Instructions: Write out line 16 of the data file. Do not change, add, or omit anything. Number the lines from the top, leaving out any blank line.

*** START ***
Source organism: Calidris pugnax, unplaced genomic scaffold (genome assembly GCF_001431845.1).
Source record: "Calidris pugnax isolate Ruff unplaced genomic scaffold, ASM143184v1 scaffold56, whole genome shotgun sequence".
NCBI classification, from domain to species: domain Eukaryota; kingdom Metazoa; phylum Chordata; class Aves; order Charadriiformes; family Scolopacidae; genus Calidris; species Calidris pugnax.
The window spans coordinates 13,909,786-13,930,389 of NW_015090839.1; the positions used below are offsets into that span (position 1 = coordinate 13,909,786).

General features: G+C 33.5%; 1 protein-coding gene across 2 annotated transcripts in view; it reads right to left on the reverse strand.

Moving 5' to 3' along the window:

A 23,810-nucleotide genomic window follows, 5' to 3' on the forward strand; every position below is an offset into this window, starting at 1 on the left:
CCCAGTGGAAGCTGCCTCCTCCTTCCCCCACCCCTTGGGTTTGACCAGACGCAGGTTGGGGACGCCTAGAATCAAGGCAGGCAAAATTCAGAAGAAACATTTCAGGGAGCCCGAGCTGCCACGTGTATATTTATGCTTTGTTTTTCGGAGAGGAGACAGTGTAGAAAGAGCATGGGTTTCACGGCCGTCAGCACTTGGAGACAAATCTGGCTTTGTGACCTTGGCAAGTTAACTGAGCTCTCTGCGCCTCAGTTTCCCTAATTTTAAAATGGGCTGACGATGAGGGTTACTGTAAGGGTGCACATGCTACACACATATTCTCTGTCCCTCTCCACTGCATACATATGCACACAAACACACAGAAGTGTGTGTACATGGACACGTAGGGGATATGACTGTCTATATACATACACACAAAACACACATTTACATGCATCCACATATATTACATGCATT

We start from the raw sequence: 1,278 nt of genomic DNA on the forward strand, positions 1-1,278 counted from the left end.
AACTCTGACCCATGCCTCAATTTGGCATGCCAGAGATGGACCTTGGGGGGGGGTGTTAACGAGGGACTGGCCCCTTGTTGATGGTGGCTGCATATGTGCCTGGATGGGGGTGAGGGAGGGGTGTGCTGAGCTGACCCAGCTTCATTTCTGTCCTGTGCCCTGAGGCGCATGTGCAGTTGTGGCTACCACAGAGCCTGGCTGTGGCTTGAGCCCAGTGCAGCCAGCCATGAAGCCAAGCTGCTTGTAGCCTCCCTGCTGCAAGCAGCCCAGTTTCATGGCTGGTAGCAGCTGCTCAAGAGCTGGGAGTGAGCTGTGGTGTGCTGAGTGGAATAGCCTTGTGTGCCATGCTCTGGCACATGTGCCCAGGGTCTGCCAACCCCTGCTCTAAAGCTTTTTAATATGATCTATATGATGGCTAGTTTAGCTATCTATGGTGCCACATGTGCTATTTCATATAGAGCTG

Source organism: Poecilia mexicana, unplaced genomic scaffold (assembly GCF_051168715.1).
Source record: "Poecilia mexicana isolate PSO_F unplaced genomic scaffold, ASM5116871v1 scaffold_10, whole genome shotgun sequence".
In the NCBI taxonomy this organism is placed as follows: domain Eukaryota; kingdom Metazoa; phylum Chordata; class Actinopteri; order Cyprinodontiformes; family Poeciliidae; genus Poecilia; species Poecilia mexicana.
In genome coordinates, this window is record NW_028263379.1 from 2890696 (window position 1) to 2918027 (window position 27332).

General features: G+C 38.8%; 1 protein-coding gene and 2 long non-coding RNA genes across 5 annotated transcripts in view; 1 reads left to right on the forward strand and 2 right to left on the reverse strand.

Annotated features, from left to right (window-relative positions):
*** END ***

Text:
Annotated features, from left to right (window-relative positions):